Splendid! Here’s to Mark and all the other non-conformists changing the world with their creativity. xo

  13. Sandra Heska King March 8, 2011 at 10:34 am #

    Oh wow. Oh. Wow!

  14. Krissy March 8, 2011 at 10:35 am #

    Amazing! I am in awe of you! This hits so close to home for my boys. They are different and kids don’t “get them”. I was a mean girl in highschool, and I have since come face to face with the reality that I hurt people. This post is encouraging to me the mean kid, and for my kids, who get picked on. I can’t wait to share this quote with them! Thank you SO much for sharing.

  15. Lisa notes... March 8, 2011 at 11:45 am #

    This is good. It makes me think back to the kids I saw picked on…

  16. Ryan Tate March 8, 2011 at 11:46 am #

    “the most memorable heroes in this life are the unlikely ones.”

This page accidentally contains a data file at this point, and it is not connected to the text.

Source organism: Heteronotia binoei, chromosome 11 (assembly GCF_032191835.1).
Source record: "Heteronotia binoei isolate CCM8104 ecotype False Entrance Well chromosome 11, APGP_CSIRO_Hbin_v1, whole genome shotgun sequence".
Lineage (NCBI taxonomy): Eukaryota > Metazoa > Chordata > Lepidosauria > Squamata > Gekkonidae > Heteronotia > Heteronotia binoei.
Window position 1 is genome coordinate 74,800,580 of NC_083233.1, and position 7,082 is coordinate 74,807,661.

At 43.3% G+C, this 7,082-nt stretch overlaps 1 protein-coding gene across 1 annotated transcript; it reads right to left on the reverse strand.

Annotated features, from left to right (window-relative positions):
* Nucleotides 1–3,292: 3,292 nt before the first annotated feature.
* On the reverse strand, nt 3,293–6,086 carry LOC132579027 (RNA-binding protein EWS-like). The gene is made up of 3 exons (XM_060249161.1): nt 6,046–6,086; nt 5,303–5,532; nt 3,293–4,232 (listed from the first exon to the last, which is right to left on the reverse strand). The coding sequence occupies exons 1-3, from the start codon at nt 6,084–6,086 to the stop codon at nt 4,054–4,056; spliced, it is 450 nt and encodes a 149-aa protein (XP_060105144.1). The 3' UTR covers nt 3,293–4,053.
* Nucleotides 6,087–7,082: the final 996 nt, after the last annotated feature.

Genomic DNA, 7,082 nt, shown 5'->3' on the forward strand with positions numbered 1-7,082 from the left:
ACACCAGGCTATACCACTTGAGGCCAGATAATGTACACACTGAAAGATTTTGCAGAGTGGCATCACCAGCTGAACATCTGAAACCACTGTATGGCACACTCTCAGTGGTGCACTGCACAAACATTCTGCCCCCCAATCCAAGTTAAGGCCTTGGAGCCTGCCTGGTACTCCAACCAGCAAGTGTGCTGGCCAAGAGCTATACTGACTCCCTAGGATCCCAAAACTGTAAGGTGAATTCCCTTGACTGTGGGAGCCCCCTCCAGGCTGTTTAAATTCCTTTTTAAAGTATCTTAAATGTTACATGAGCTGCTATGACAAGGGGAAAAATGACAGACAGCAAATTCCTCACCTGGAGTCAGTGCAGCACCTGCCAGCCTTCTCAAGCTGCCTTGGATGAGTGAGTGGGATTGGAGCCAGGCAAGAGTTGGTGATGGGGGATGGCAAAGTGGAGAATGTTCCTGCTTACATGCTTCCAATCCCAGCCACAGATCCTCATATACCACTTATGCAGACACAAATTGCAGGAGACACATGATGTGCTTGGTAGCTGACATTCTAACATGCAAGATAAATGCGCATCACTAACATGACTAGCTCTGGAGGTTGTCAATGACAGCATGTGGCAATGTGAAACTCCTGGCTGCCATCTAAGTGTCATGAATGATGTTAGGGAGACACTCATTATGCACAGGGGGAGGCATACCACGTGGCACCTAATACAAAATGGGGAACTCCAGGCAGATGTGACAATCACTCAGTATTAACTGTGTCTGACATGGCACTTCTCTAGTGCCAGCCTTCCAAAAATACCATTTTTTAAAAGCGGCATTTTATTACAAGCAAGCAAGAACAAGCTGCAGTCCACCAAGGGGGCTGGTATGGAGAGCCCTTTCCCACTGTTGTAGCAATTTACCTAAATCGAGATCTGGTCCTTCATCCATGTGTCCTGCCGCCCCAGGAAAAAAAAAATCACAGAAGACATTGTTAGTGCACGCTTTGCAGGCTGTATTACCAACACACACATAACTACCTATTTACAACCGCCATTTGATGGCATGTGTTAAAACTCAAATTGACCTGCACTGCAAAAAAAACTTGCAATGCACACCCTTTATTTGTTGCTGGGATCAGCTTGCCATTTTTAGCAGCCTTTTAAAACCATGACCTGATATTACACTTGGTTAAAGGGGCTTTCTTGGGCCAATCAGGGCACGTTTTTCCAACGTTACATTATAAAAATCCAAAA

Great post, Kathy. This story is drenched in the Gospel. For the greatest unlikely of heroes is in the business of changing lives too.

  17. Alise March 8, 2011 at 12:15 pm #

    What a beautiful letter. I am thankful for the people that I met in life that stood up for themselves. I think they have helped me to stand up for others. Might be a good idea to thank them directly!

  18. Jason March 8, 2011 at 1:30 pm #

    I wish I could leave a great intelligent comment here but I’m just stunned by the power of these words.

    • katdish March 8, 2011 at 3:02 pm #

      Thanks, Jason. I was really hoping you would read this post, and I’m glad you liked it. Means a lot to me.

  19. Helen March 8, 2011 at 2:55 pm #

    Excellent post, Katdish.

  20. Cris Ferreira March 8, 2011 at 10:28 pm #